This is where Martin Prado comes in, both in 2012 and beyond. The reason Prado is “over valued” by Atlanta is because he actually provides us more value. Due to Jones’ constant injuries we have to have a guy who can play a decent amount of games at third and Prado can be that guy. We need to keep him and all of the trade rumors about him have started to irk me. As far as Chipper’s future replacement, I would guess that Prado is that guy. We do have Andrelton Simmons and maybe Joey Terdoslavich in the minor leagues but I feel as though they are still a ways off. I think it’s extremely likely that Jones eventually takes a coaching job with the team, but again that’s just speculation. I don’t know the guy personally, he may not have interest in coaching.

DoD: The Braves have had a relatively quiet offseason so far, while others in the division have made moves to improve. I, for one, think the division is becoming one of the toughest in all of baseball (aside from the lowly Mets). What are you expecting in 2012 from the NL East?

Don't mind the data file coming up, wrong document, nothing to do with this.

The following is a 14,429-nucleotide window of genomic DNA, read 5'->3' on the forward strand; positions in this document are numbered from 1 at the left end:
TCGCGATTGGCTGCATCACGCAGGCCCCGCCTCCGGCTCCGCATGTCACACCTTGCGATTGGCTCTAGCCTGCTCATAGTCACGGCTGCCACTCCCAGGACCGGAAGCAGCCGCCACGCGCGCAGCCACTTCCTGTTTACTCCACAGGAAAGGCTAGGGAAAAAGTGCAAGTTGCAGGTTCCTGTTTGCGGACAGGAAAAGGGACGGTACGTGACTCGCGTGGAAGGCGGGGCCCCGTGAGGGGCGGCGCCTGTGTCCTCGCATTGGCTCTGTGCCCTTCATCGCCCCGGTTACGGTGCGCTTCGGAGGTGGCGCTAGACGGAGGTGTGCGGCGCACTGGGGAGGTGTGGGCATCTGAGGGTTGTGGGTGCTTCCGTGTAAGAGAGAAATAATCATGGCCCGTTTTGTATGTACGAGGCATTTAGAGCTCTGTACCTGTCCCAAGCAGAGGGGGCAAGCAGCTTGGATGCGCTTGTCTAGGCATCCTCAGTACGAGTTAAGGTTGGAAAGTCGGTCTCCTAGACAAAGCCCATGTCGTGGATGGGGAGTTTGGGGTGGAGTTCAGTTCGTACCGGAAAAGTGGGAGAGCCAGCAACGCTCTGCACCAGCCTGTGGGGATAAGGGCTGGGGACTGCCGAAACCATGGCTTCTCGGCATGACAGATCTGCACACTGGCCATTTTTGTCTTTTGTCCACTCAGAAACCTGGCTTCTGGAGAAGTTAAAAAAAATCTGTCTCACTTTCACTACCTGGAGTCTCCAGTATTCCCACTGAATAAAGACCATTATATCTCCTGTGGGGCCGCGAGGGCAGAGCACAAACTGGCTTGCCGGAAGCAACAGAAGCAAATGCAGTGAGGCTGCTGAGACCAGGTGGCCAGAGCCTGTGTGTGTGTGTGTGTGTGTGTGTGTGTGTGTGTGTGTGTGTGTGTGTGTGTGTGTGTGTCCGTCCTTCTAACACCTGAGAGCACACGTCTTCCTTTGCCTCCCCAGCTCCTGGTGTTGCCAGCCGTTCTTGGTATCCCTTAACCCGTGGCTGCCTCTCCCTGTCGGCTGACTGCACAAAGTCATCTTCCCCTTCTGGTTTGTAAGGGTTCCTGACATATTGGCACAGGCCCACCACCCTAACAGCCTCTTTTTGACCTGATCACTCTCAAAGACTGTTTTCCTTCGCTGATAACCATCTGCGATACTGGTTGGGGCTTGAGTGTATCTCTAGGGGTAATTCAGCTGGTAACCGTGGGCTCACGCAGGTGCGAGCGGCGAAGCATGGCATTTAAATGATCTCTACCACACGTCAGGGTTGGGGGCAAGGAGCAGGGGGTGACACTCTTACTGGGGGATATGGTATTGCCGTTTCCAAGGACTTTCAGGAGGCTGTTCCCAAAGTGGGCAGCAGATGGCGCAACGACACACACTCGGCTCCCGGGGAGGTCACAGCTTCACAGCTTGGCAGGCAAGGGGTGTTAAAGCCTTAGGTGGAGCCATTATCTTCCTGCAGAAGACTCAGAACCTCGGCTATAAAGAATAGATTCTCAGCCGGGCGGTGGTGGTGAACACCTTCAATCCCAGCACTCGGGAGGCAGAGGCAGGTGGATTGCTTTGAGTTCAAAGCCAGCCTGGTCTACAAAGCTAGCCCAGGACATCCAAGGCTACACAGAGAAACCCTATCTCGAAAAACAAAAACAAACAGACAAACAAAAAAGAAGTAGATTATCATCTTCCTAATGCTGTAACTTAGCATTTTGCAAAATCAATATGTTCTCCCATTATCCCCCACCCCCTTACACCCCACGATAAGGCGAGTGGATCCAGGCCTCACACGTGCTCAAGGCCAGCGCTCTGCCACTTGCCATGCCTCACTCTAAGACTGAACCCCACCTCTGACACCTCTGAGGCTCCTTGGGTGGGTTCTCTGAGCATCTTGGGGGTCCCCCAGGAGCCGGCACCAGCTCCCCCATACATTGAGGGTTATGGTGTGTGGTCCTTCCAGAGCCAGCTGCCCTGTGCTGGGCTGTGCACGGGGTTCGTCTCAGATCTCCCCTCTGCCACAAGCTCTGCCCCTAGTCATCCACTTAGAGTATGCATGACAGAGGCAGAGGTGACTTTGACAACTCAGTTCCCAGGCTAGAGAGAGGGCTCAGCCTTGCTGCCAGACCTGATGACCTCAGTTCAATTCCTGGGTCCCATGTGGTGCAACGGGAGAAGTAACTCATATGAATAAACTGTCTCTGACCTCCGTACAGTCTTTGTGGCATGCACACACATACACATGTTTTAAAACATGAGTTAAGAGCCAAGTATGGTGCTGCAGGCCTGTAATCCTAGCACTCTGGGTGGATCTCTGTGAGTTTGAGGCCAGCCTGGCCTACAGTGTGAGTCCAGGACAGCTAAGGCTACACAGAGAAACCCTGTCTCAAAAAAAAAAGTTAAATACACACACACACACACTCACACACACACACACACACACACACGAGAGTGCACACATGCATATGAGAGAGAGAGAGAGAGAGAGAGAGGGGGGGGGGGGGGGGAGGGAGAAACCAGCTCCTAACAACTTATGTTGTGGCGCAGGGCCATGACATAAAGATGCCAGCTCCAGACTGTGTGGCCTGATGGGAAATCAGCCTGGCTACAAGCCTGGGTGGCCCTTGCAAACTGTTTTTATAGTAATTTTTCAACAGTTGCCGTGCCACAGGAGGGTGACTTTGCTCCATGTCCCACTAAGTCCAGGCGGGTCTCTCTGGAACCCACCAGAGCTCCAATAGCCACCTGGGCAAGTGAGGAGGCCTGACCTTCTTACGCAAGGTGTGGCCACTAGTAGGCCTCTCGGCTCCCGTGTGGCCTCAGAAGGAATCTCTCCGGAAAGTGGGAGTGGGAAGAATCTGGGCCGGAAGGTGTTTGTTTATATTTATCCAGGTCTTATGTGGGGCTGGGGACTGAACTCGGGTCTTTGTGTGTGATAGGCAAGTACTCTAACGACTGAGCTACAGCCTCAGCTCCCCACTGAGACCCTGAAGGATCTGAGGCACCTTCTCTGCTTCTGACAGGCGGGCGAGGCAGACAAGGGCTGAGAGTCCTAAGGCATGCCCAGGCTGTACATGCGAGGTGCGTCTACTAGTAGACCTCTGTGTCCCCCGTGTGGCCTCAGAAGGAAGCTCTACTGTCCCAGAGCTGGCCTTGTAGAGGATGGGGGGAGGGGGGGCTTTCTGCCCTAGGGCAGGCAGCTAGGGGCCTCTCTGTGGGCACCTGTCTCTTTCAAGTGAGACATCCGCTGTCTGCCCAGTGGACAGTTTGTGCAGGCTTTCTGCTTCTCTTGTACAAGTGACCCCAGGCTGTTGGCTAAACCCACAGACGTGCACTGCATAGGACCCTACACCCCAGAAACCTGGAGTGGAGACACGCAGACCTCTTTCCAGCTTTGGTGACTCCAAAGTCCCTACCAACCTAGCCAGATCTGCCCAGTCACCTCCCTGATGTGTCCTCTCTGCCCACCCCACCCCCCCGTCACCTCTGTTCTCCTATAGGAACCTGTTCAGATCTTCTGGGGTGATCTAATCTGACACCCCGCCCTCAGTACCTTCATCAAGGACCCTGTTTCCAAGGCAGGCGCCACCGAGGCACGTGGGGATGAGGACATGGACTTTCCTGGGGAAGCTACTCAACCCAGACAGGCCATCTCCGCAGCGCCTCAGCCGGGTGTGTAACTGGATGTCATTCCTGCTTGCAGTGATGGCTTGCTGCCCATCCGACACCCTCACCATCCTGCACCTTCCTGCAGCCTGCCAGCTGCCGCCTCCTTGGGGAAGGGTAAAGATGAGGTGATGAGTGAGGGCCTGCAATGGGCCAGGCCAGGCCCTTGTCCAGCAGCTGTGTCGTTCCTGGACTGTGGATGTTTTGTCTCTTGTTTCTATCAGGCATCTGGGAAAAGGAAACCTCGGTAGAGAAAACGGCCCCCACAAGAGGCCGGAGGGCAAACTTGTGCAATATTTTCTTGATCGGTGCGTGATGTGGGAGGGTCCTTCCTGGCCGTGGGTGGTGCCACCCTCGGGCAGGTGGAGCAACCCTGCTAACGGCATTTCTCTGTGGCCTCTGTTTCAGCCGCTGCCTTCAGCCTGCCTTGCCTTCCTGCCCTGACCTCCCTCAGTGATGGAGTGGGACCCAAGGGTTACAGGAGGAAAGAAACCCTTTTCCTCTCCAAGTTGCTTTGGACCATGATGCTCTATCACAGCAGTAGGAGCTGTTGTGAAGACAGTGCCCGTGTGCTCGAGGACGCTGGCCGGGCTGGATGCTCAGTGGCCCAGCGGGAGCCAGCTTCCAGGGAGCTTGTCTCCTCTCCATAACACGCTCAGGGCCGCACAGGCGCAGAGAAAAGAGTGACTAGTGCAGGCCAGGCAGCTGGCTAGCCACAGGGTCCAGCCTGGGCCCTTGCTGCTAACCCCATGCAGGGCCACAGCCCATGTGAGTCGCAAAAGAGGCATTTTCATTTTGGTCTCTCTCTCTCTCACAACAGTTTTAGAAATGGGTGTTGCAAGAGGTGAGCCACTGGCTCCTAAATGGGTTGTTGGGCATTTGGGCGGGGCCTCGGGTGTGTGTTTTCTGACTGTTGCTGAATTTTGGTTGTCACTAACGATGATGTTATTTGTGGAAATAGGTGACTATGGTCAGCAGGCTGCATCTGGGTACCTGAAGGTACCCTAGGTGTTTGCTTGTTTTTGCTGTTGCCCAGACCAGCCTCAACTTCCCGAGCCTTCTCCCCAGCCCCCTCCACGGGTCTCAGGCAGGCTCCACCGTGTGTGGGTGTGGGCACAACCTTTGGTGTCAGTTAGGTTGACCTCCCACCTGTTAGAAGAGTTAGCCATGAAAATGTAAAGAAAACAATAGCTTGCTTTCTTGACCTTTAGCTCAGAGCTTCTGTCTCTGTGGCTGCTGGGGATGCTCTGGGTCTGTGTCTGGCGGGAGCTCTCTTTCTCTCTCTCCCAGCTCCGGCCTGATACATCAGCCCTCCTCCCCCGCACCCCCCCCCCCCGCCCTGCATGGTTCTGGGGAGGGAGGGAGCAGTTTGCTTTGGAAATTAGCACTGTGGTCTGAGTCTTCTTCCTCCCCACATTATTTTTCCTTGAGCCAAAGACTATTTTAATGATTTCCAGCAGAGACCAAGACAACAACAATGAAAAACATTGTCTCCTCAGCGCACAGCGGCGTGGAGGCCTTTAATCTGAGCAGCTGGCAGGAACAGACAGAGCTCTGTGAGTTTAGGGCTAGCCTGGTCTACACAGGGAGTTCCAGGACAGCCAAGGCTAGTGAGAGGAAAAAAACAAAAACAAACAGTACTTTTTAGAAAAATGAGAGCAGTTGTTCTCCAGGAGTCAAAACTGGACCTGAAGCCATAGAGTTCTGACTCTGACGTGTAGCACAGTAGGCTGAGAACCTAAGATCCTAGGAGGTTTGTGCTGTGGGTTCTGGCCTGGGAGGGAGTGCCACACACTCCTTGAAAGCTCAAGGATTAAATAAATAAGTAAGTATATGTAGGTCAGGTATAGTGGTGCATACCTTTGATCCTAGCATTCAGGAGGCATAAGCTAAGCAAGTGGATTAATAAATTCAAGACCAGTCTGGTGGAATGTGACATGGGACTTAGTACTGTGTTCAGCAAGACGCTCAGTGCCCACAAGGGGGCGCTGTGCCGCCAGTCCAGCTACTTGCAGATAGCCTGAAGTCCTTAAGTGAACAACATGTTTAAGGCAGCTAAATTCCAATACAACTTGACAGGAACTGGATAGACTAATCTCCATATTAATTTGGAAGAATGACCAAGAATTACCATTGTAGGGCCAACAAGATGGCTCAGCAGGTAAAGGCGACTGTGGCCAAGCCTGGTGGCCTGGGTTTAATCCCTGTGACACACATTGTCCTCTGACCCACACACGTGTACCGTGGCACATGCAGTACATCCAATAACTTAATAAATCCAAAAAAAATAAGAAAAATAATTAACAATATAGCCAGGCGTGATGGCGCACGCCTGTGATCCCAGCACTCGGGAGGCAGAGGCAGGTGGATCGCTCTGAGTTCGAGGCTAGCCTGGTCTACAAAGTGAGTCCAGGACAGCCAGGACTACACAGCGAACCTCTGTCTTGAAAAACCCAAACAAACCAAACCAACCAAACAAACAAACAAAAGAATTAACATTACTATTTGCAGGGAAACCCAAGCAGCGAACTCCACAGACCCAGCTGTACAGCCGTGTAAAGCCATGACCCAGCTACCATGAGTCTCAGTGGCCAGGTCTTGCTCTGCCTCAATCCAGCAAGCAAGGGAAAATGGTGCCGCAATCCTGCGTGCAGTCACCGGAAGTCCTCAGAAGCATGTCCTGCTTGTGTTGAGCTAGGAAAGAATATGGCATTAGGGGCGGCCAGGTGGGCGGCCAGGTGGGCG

TT: I’d agree, the NL East is becoming one of the more dominant divisions in the league (I’d still put the AL East ahead but we aren’t far behind). Both the Marlins and Nationals have taken strides this offseason and the division will be much more competitive than recent years. Although the Marlins could have one of the better offenses in the league with Hanley Ramirez, Jose Reyes, Mike Stanton, and Logan Morrison they still don’t have a solid rotation even with the addition of Mark Buehrle. The Nationals have a better rotation and if they sign Prince Fielder I think they will be on the same level as Atlanta. I’m predicting the division to go Philadelphia, Atlanta, Washington, Miami, and New York. I think the top four teams will be extremely close.

DoD: Center fielder Michael Bourn will be a free agent at season’s end. Is he looking at a career type year in 2012 before hitting the open market? Are there any indications one way or another what the Braves plan on doing with regards to resigning him?

TT: Bourn is coming off of the best season in his career and will likely improve upon that in his last year before free agency. I know the Braves are interested in resigning him but he is a Scott Boras client and it is extremely unlikely in my opinion. As of right now, management hasn’t had talks with him about an extension and I think that Boras and Bourn would decline in order to reach free agency unless the Braves make an incredible offer (which I don’t see happening). We do have a lot of money available next offseason but I doubt the Braves will get into a bidding war for him. The only way I can see Bourn coming back is if he is extended before season’s end, which again is pretty unlikely.